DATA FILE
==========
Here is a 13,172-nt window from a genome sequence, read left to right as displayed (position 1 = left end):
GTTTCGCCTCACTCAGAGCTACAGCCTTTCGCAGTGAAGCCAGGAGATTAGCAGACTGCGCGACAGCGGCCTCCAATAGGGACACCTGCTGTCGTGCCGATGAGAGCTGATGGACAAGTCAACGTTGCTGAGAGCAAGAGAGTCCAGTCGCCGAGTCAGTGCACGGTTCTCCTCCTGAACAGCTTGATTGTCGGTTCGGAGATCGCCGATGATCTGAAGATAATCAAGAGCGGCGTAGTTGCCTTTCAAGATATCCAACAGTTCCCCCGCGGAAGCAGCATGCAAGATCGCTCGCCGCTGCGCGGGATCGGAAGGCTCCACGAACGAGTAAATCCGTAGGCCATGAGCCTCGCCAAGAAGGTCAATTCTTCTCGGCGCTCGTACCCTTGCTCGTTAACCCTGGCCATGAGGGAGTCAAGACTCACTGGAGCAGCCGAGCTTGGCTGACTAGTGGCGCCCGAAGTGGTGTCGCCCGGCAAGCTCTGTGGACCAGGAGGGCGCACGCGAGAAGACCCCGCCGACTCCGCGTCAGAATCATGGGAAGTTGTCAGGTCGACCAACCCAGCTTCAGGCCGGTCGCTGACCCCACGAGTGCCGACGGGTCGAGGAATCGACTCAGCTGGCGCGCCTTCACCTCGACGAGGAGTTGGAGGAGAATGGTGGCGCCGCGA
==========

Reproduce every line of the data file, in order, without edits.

Here is a 13,172-nt window from a genome sequence, read left to right as displayed (position 1 = left end):
GTTTCGCCTCACTCAGAGCTACAGCCTTTCGCAGTGAAGCCAGGAGATTAGCAGACTGCGCGACAGCGGCCTCCAATAGGGACACCTGCTGTCGTGCCGATGAGAGCTGATGGACAAGTCAACGTTGCTGAGAGCAAGAGAGTCCAGTCGCCGAGTCAGTGCACGGTTCTCCTCCTGAACAGCTTGATTGTCGGTTCGGAGATCGCCGATGATCTGAAGATAATCAAGAGCGGCGTAGTTGCCTTTCAAGATATCCAACAGTTCCCCCGCGGAAGCAGCATGCAAGATCGCTCGCCGCTGCGCGGGATCGGAAGGCTCCACGAACGAGTAAATCCGTAGGCCATGAGCCTCGCCAAGAAGGTCAATTCTTCTCGGCGCTCGTACCCTTGCTCGTTAACCCTGGCCATGAGGGAGTCAAGACTCACTGGAGCAGCCGAGCTTGGCTGACTAGTGGCGCCCGAAGTGGTGTCGCCCGGCAAGCTCTGTGGACCAGGAGGGCGCACGCGAGAAGACCCCGCCGACTCCGCGTCAGAATCATGGGAAGTTGTCAGGTCGACCAACCCAGCTTCAGGCCGGTCGCTGACCCCACGAGTGCCGACGGGTCGAGGAATCGACTCAGCTGGCGCGCCTTCACCTCGACGAGGAGTTGGAGGAGAATGGTGGCGCCGCGA